Swan Women’s Centre – Supporting women to achieve mental well-being and providing services for women who experience anxiety, depression, stress or mental health issues. Phone:  0151 933 3292   Email: ceo@swanwomenscentre.org

Top tips to help families

The Ann Freud Centre suggests:

  • Families play a hugely important part in supporting each other at times of uncertainty or concern. Be alert to how each other is feeling. You might show your worry in different ways to one another – so, if one of you is not feeling worried right now, that’s fine too. With changes to daily and weekly routines, keep sight of what family life feels like and what you can continue to do. These can be the things which make life feel ‘normal’, so they’re important.
  • Children’s emotions, including anxiety, are well regulated by the structure in their lives. Try and create consistency, even in unpredictable circumstances. With young children (aged 3-7), playing together may be your best way of identifying what their concerns are. Often, what they play is what they are thinking about. You could introduce a playful element into these discussions, and making other children (or even pets) the focus may make it easier for your child to share what worries them.
  • With older children, openly talking may help bring worries to the surface. Worries are important to label and, where possible, to normalise. Sharing your own worries may be helpful, as long as you are also clear about how you manage your feelings. For example, if distracting yourself helps you, then it is also likely to help your child. But be aware that something you find distracting (e.g. reading) may not be so helpful to them.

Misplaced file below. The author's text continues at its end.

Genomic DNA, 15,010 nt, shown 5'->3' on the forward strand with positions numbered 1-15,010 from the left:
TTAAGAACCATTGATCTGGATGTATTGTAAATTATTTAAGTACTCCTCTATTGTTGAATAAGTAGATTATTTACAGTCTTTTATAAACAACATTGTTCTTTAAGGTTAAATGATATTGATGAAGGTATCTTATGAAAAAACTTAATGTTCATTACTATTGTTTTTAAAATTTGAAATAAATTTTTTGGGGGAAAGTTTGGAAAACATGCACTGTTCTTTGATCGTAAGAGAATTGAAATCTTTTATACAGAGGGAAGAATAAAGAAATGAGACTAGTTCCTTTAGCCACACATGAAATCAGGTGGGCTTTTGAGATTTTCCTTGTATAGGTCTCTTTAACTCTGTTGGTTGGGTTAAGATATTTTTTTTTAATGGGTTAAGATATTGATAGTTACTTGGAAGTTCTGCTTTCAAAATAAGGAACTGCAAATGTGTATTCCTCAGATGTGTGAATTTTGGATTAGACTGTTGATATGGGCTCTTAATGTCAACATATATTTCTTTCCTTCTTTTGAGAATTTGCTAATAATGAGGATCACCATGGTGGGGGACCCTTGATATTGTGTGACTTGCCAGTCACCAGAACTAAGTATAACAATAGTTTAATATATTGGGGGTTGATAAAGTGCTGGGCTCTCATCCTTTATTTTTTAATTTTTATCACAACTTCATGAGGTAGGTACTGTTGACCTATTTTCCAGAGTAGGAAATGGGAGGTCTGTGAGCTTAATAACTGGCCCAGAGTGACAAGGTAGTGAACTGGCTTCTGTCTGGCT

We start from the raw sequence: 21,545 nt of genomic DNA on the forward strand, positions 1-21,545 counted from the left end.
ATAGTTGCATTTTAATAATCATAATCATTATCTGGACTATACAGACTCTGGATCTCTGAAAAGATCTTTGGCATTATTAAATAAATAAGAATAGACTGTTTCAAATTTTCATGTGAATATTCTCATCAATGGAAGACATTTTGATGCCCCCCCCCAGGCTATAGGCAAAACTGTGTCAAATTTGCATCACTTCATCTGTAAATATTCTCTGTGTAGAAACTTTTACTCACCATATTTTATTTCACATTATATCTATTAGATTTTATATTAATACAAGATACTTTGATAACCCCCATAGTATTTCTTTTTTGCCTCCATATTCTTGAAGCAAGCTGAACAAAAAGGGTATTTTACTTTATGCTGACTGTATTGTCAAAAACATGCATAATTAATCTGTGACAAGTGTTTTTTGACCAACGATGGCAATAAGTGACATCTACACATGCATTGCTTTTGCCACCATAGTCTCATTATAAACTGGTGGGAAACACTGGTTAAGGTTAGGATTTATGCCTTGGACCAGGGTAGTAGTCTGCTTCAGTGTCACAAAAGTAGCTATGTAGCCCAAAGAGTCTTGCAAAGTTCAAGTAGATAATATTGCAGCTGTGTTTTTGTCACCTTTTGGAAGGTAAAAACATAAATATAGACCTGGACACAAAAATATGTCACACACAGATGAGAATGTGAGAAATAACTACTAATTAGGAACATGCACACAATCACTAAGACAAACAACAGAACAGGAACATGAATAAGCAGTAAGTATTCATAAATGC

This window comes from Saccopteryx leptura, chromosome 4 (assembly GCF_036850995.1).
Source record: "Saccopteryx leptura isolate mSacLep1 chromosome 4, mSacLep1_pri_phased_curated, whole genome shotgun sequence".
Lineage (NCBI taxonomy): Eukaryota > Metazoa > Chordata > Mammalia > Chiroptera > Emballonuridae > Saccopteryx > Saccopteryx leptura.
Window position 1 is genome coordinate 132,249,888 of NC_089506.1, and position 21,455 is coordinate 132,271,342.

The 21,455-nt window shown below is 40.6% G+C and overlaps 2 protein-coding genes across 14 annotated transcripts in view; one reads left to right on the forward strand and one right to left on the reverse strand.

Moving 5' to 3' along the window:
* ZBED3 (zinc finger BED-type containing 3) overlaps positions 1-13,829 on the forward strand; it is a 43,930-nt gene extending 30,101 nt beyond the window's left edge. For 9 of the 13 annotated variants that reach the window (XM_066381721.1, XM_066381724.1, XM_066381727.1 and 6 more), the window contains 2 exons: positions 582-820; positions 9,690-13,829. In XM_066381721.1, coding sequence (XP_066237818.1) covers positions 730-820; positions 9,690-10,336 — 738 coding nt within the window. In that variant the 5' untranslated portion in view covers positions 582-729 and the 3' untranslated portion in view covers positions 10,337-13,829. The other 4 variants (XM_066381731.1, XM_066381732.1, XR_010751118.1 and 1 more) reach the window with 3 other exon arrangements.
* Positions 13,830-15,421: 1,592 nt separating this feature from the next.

• Living with anxiety over a period of time can impact on the wellbeing of us all. Explore ways in which you – as individuals but also as a family group – can take care of yourselves. Think about what you have as self-care strategies, and how you can use these. Obvious examples are taking exercise, watching a film, listening to music, and enjoying a meal together. But also remember the ones which are special to you as a family.
  • Take advantage of being together, but also make sure you have time of your own. Maintaining our routines, so the world has its familiar things as well as its uncertainties right now, feels helpful to us all.